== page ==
JACKSONVILLE, Fla. — The Western Union telegram came on Dec. 21, 1941, two weeks after the attack on Pearl Harbor, confirming what Bessie Meyer already knew: Her son was gone.
"The Navy Department deeply regrets to inform you that your son Herbert Joseph Poindexter Jr Seaman First Class US Navy is missing following action in the performance of his duty and in the service of his country. The Department appreciates your great anxiety and will furnish you further information promptly."
In February, another telegram arrived: "After exhaustive search it has been impossible to locate your son ... and he has therefore been officially declared to have lost his life."
Herbert Joseph Poindexter, better known as “H.J.,” grew up poor in Jacksonville and went to Andrew Jackson High School. In 1936, in the depths of the Great Depression, the Navy seemed a good way out of poverty, so he joined up and made his way to the Pacific Ocean.
He was 24 when he died five years later, a barber on the battleship Oklahoma.
He figured he’d be at sea another couple of years, then move to Arizona, where he had a fiancée and a ranch on which he was making payments.
But war caught up with him on the morning of Dec. 7, 1941, when Japanese planes torpedoed the Oklahoma, docked at Ford Island. The ship quickly capsized.
Poindexter and 428 other men from the ship were killed, among the more than 2,400 Americans who died in the attack on Hawaii.
Back in Jacksonville, Mayor John T. Alsop paid him tribute at a memorial service at Central Christian Church, as did a representative from Scout Troop No. 230, of which the sailor had been a member.
That might have provided some comfort to Poindexter's mother and his younger sisters, Lilyan and Helen. But they had no coffin to grieve by, no physical evidence of his passing.
H.J.'s body could not be identified among those recovered from the wreck. And no one could even be sure if his were among the hundreds of remains from the Oklahoma crew that were buried in the National Cemetery of the Pacific in Honolulu.
But in 2015, members of the military’s Defense POW/MIA Accounting Agency exhumed the unknown remains from the ship, counting on modern science to finally identify those who had died.
And last September, the agency’s scientists got a DNA match: H.J. Poindexter had finally been found.
This June, more than 77 years after he died, he will buried at the national cemetery in Jacksonville, his hometown.
His mother and sisters all passed away well before he was identified.
"But I know it would have meant so much to them," said Poindexter's niece, Lisa Williams of Fernandina Beach.
The military reached out to her after the identification project began, hoping to get a DNA sample from a family member to aid in the search. She is the daughter of H.J.'s sister Helen, but she is adopted.
Yet she could still help. She told them: There is a surviving blood relative, the son of H.J.'s other sister, Lilyan.
In Tucson, Ariz., Joe Allen took the provided DNA kit, swabbed the inside of his cheek and sent the kit back. It led to a positive match.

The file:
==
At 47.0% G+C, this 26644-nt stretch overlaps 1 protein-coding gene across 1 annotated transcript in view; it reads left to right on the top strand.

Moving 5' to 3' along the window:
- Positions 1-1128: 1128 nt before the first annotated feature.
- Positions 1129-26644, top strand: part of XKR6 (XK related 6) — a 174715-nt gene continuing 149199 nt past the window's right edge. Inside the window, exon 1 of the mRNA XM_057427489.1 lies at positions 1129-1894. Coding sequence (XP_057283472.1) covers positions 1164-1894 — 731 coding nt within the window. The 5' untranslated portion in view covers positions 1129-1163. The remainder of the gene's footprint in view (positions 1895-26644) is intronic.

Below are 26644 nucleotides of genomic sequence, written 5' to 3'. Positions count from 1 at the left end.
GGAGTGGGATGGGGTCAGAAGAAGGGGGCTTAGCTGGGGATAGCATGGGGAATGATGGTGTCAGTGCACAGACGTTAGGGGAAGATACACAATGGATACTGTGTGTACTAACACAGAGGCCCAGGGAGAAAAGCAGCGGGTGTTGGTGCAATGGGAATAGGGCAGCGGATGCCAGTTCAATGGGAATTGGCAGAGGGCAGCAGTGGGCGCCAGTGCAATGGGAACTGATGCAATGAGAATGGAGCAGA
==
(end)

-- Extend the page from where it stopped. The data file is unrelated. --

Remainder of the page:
Allen, a retired medical physicist, said his mother and her sister idolized their brother, and told him what a good man he was and how crushed they and their mother were by H.J.'s death.
Neither Allen, 76, nor his cousin Williams, who is 56, were born while he was alive. Yet they heard stories, and Williams had her mother's collection of photos and those fateful telegrams from the Navy.
"Even though it had been so long, it seemed like he was part of the family," Williams said. "He had a farm in Arizona, he had a fiancee, he had what looked like a real bright future."
Poindexter had a car that he'd left in Arizona, and after he was killed his mother and sisters drove there to collect it. They met his fiancee and shared their sorrow. Later the young woman sent H.J.'s mother a letter: She was getting married.
"She wanted to let her know she was safe and had met a fine man and wanted to start a family," Allen said.
“And of course my grandmother was happy to know that. Even though she didn’t really know the young lady, she felt a tie because of her connection to H.J.”
Though he was gone, he continued to influence his family.
Joe Allen goes by his middle name, which his mother gave him in honor of H.J.'s middle name. And Williams, a wallpaper hanger, said her mother joined the Women's Army Corps in 1942, learned to fly planes, and piloted supply planes stateside during the war.
"She felt very patriotic and wanted to honor his memory," she said. "They depended on him — and then he was gone, never getting to say goodbye."
The family's tradition of military service has continued: Williams' youngest son became a Marine, and served two tours in Afghanistan.
Williams said she gets teary-eyed thinking about how much it means that her uncle's remains, along with those of others from his ship, are finally being identified.
“I just started crying because I knew how much that would have meant to my mom and aunt and grandmother,” she said.
“It was just really touching, that they took science and turned it into something so emotional to all of these families.”